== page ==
Back of the envelope method to assess a business idea

September 18, 2018

one of the things that i do is jot down every idea that springs to mind when thinking about products to build.

after a while this list starts to get big, really big. so i needed a way of filtering out all the bad ideas.

when you do this for a long time, you tend to have a lot more bad ideas than good ones. so i came up with a set of rules i use to evaluate whether an idea is worth pursing or if i should dump it.

these are not hard and fast rules, but rather a quick way to surface ideas that could be interesting. it may not work for you, but it works for me when i'm deciding which SaaS products i should build.

1. demand

do people want whatever you're going to build? this is a pretty obvious one. there are a couple of ways to see if your idea passes this test:

  1. ask potential customers whether they would pay for it
  2. put up a landing page with a simple email submit and send some paid traffic to it. see if people sign up.
  3. check if there are other products out there which are similar to what you're doing.

2. market size

how many potential customers could you sell to? If you're selling to banks in the UK, then your potential market size is less than 1000. However, if you're selling to social media marketers, then you market size is 100,000+ customers.

3. pricing

what is the average price that a customer is going to pay for your product? With SaaS products, pricing can range from $9 - $1000/m, depending on who you're selling to.

work out what your customers can pay, then use this to flesh out a price.

4. customer acquisition cost + lifetime value

how much is it going to cost you get a paying customer? if you're going to use paid ads, this is quite easy to calculate when you're tracking everything.

if you intend to get customers through content marketing, it's harder to track, but do-able. you've got to factor in the time & cost to produce your marketing content.

once you've acquired a paying customer, how long are they going to stick around for? if you're billing monthly, the LTV = price x months customer sticks around. if the LTV is less than your CAC, you won't be profitable unless you find ways to reduce your CAC.

5. development cost

how much is it going to cost you to build out the MVP and deliver the product. for SaaS products, delivering a service is almost free.

if you're a technical founder, can you build out the entire product yourself? this will save you a lot of upfront cost.

if you're non-technical, can you hire a developer to build it for you and how much is that going to cost? if it's going to be out of your budget range, you could always roll up your sleeves, learn basic web-development and build it yourself.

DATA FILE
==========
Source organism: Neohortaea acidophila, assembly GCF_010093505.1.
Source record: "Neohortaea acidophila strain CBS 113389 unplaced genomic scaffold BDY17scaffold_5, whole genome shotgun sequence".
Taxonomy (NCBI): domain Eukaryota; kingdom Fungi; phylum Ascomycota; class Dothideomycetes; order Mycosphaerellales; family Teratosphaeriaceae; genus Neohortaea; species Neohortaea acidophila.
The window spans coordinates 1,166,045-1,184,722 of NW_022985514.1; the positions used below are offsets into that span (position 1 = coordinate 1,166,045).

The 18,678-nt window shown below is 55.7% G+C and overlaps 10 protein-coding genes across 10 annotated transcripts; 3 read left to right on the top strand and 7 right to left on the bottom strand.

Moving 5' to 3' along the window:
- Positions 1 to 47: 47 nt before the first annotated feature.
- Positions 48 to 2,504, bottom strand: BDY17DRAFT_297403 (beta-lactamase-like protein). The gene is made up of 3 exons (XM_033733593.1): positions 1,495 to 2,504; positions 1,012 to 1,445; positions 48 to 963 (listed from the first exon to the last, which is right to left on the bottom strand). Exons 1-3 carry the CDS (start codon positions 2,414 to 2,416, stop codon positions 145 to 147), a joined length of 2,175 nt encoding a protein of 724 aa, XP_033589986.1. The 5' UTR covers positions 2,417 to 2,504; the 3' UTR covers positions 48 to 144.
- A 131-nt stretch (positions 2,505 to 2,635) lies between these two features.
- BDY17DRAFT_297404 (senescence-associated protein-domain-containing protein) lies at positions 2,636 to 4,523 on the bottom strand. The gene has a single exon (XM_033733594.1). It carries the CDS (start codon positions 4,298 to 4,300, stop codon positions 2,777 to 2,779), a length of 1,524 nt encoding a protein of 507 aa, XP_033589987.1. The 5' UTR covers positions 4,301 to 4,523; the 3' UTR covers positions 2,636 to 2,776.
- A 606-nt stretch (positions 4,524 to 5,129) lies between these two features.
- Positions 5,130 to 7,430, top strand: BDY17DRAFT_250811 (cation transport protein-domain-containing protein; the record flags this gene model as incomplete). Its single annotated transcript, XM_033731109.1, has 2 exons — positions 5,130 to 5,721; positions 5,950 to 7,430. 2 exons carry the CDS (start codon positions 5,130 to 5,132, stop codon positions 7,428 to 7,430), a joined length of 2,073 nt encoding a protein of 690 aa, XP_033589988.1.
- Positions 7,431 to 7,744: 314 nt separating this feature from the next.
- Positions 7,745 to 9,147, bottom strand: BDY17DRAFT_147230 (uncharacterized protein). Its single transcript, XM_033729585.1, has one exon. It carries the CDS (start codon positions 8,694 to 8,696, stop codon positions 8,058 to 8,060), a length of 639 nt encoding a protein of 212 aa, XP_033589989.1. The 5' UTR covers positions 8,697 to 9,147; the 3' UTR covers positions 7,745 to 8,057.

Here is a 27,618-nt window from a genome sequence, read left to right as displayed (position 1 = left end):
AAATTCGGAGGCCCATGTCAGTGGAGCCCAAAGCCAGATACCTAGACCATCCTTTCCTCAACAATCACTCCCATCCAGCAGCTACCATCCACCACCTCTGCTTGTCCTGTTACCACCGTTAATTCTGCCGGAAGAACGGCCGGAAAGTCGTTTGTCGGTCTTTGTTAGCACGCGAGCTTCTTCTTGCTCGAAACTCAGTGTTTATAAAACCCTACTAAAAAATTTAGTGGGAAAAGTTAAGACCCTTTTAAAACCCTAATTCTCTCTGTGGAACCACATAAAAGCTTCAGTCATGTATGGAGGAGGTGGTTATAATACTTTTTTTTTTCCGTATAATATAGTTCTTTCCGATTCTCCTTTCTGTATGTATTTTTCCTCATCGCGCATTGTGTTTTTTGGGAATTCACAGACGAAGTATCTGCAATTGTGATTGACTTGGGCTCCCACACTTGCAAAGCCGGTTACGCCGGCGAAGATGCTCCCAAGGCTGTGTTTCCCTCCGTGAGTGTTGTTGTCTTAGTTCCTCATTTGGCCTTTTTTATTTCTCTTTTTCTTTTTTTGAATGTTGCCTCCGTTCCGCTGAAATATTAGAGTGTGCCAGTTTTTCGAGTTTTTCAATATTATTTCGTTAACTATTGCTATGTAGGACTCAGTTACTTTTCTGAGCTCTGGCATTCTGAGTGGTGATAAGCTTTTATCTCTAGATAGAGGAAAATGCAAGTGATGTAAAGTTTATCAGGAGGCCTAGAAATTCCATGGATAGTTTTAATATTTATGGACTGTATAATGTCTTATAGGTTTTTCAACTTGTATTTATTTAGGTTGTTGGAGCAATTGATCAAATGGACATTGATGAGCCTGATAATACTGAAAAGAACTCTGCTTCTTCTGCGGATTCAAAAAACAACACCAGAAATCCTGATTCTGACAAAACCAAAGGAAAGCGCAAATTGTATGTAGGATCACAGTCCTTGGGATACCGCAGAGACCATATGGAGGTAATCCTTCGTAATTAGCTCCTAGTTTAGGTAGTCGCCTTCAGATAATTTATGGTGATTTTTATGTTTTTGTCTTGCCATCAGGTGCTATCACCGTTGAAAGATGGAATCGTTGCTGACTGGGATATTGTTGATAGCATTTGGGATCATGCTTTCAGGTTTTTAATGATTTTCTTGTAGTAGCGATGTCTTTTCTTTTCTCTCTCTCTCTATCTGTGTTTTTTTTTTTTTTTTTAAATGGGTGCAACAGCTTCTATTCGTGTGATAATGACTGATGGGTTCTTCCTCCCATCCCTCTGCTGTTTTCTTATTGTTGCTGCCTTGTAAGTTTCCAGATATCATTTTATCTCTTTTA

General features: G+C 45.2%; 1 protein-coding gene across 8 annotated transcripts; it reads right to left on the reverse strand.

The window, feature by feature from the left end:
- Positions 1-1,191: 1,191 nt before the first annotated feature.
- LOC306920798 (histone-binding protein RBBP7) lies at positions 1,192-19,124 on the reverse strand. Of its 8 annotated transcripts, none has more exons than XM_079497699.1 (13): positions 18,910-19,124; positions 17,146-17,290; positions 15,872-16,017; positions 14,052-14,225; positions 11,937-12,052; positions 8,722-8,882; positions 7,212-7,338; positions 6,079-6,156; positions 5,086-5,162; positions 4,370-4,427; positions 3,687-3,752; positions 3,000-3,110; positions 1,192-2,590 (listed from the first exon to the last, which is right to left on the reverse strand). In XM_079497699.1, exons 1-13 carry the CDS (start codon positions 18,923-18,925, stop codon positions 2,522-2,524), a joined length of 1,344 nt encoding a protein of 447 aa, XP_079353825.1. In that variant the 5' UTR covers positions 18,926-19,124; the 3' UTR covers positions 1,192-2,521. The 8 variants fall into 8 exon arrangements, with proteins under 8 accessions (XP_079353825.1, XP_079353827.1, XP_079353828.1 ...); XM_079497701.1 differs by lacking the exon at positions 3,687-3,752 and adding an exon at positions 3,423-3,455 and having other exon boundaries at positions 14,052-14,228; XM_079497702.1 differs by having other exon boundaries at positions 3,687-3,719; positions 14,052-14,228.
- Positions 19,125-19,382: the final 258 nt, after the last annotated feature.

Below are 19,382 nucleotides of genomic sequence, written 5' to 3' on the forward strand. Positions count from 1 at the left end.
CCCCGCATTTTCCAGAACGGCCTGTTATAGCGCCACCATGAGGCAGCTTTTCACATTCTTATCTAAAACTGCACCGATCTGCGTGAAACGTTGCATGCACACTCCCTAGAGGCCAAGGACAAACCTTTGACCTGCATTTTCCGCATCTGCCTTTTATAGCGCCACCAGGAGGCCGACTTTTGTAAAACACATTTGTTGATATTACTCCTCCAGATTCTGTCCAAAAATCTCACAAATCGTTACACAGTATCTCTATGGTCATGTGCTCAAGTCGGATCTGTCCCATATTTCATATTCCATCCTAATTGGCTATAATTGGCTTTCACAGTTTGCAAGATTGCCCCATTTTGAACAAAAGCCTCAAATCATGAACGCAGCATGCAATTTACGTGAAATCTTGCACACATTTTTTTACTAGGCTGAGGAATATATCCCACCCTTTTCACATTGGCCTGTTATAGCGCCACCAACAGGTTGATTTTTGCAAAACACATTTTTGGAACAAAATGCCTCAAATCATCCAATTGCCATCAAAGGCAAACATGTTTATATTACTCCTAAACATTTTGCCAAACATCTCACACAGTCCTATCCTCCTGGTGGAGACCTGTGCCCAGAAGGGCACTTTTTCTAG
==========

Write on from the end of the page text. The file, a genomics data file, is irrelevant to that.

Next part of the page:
6. uniqueness/differentiation

how does your product compare to the what's already out there? are you doing something new, is your product easier to use?

your product doesn't need to be totally unique, but it does have to be different. there are dozens of car makers, they all essentially make the same product, so they largely differentiate with brand, and target market.

if you cannot differentiate your product, it's going to be hard to sell it. you can differentiate on features or target a certain niche.

for example if you're build a social media marketing tool, rather than going after social media marketers, go after a small sub-section, like professional food bloggers who use social media.

7. speed to market

how fast can you create the first iteration of your product. there are a couple of factors that should be considered:

  1. if you're non-technical, how how will it take to find a good developer?
  2. how long will it actually take to build the product. estimates are hard, and you'll most certainly underestimate how long it's going to take.
  3. if your product is an integration for a third party platform, does it have an approval process and how long does it take to get approved?

8. third party dependency risk

does your product depend on other services to operate? for example if you're building a instagram scheduling tool, you are entirely at the mercy of insta's APIs and their terms of service. if they change their ToS or APIs, your business might be in trouble. this has happened in the past

the less your product depends on other platforms/APIs to operate, the less risk you take on

10. operating cost

once the product is built and has paying customers, how much is it going to cost in overheads per month? make sure that your ongoing costs scale linearly with customers.

if you've got a free plan, how much is it going to cost you to support those customers? and does the revenue from your paying customer cover the cost of having free customers.

Scoring your idea

as you evaluate your idea against each criteria, assign a score between 0 - 10 based on how well it meets each point.

sum up your scores, and if it's over 75, then it might be worth pursuing. anything less than 50 means that you should reconsider whether the idea is a good one.